China accused of genocide over forced abortions of Uighur Muslim women as escapees reveal widespread sexual torture
07 October 2019| 08 Safar 1441| Independent
The women have found refuge from Chinese authorities across the border in Kazakhstan, their ancestral homeland. But they remain haunted by the stories of abuse they carry with them.
Some said they were forced to undergo abortions in China’s Muslim-majority province of Xinjiang, others that they had contraceptive devices implanted against their will while in detention.
One reported being raped. Many said they were subjected to sexual humiliation, from being filmed in the shower to having their intimate parts rubbed with chili paste.
The allegations come as China expands a years-long crackdown on its Muslim minority, which includes not only Uighurs but also Kazakhs and other ethnic groups.
While the experiences described could not be independently verified, local rights groups and lawyers say they are common and reveal a wider pattern of abuse directed specifically against women, aimed at curbing their ability to reproduce.
In December 2017, Gulzira Mogdyn, a 38-year-old ethnic Kazakh and Chinese citizen, was detained in Xinjiang after a visit to Kazakhstan because WhatsApp was found on her phone.
She was placed under house arrest and examined by doctors at a nearby clinic, who discovered she was 10 weeks pregnant.
Officials told her she was not allowed to have what would be her fourth child. The following month, Ms Mogdyn said, doctors “cut my foetus out” without using anaesthesia. She still suffers from complications.
“Two humans were lost in this tragedy – my baby and me,” Ms Mogdyn said during an interview on the outskirts of Almaty, Kazakhstan’s largest city.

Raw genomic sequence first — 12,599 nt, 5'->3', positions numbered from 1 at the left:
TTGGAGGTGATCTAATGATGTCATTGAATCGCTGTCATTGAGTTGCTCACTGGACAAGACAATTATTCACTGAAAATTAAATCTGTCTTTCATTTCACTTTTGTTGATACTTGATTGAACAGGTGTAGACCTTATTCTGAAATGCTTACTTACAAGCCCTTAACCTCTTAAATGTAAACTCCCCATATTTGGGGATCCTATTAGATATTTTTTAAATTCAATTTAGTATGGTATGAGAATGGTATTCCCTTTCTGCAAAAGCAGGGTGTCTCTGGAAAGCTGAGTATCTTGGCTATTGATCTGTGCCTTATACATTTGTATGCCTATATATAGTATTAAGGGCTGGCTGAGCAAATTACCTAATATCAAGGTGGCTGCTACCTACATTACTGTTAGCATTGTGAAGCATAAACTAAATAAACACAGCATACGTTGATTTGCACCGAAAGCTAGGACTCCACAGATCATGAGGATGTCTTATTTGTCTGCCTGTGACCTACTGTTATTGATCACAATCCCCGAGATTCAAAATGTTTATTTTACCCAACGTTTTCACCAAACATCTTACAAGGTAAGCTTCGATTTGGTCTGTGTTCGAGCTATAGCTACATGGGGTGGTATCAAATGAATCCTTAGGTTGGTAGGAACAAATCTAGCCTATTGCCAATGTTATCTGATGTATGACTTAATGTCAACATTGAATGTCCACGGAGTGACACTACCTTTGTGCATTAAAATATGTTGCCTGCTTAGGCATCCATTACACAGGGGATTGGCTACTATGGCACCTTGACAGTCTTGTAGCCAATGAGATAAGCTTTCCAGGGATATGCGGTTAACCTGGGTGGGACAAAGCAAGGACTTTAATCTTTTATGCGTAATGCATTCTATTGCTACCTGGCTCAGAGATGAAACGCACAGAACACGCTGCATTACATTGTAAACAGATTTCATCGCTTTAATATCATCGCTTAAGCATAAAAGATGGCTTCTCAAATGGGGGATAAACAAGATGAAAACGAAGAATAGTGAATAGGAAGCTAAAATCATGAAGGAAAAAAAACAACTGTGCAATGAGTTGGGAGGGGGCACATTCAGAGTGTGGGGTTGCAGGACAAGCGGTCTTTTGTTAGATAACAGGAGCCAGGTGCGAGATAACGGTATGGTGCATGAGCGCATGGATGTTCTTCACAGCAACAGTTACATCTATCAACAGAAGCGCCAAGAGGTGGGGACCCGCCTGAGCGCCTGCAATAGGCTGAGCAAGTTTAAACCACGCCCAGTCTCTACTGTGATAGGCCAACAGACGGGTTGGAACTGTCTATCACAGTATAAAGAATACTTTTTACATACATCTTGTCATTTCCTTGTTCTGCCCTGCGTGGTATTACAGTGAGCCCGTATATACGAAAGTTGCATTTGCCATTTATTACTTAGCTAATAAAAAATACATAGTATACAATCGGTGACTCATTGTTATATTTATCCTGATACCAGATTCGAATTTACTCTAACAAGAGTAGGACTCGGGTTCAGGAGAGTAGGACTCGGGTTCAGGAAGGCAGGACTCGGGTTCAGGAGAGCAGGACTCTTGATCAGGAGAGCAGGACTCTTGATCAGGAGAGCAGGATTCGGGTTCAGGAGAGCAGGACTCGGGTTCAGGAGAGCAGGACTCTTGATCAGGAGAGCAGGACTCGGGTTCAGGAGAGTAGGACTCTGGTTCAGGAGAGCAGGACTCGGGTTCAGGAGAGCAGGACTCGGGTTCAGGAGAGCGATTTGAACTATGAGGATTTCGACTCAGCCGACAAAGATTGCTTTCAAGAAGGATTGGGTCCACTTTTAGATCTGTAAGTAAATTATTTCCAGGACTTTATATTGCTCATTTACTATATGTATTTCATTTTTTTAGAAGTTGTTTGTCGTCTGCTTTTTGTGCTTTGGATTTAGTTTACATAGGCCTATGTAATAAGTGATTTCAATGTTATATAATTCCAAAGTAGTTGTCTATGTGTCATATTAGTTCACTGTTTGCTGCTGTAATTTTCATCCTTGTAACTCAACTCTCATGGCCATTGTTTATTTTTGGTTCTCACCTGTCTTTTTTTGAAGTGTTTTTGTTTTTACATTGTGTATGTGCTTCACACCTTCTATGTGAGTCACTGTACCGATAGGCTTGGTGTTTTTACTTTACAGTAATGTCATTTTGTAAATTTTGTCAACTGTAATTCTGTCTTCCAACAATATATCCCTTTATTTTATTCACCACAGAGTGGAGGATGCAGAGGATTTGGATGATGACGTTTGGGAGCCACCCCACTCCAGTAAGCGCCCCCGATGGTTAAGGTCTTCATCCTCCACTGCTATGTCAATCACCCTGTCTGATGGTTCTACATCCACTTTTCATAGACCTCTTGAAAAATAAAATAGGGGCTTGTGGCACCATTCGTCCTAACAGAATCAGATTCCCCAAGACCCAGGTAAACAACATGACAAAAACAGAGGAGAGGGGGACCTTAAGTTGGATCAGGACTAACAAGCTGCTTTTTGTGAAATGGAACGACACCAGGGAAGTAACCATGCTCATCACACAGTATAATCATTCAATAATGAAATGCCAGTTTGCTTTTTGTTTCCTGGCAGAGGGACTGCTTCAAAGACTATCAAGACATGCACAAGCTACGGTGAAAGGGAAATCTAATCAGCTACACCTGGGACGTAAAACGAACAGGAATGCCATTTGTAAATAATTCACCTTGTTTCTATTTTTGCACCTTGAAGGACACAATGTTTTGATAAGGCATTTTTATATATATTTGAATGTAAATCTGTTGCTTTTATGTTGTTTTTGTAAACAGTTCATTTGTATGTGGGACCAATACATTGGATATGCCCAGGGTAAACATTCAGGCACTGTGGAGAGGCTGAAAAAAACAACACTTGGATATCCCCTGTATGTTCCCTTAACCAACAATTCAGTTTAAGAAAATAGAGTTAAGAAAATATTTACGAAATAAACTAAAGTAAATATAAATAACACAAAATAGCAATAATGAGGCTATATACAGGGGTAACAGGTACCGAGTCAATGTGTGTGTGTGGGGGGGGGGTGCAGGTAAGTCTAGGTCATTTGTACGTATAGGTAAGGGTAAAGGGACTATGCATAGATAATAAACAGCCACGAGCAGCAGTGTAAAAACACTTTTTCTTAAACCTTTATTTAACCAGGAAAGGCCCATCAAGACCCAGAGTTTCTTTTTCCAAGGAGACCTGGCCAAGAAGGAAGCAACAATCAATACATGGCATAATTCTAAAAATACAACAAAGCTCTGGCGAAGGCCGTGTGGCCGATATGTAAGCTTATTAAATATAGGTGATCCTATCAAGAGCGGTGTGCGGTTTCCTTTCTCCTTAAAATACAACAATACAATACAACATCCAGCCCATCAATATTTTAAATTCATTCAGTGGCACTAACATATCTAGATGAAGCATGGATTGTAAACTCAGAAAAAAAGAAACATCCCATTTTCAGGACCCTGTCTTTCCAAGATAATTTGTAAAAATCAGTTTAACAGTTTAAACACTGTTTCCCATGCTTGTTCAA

She received her Kazakh citizenship in July and says that has emboldened her to speak out. She is also pressing Beijing for a response: either financial compensation or, at least, an apology.
Others are still constrained. A Kazakh woman with close relatives remaining in China was forced to undergo two abortions, in 2016 and 2017, while living in Xinjiang, her lawyer said.
Aiman Umarova, a Kazakh human rights advocate and US State Department honouree, said her client is seeking refuge in a Kazakh city and does not wish to be identified for fear of retribution.
Ms Umarova sees the women’s stories as forming a pattern.
“Sexually violating women, including stopping them from reproducing, has become a weapon for China against its Muslim population,” she said.
The US government and human rights groups estimate that between one million and three million Muslims have been detained in Chinese “re-education camps” since 2017, most of them Uighurs.
The Washington Post spoke with two men, including an Australian citizen named Almas Nizamidin, who suspect that their wives, both Uighurs still in detention in Xinjiang, were forced to terminate their pregnancies at a camp in 2017.
Under China’s one-child policy, abortions and contraceptives were encouraged – and often enforced – by officials tasked with keeping the population down. Exceptions were granted for ethnic minorities, who were allowed one more child than Han Chinese.
The policy was abandoned three years ago, but that has not prevented the recent move to curb ethnic populations, said Leta Hong Fincher, a scholar and expert on gender equality in China. “There is a clear tightening of control over the reproductive rights of ethnic minorities,” she said.
In addition to mistreating detained women, rights groups and experts say Beijing has pursued a campaign to erase Muslim culture in Xinjiang, by pushing interethnic marriages and sending Chinese officials for “home stays” with Muslim families, part of efforts by president Xi Jinping’s government to assimilate ethnic minorities.
All of this amounts to genocide as laid out by the UN Convention on the Prevention and Punishment of the Crime of Genocide, said Rushan Abbas, founder and executive director of the Washington-based Campaign for Uyghurs.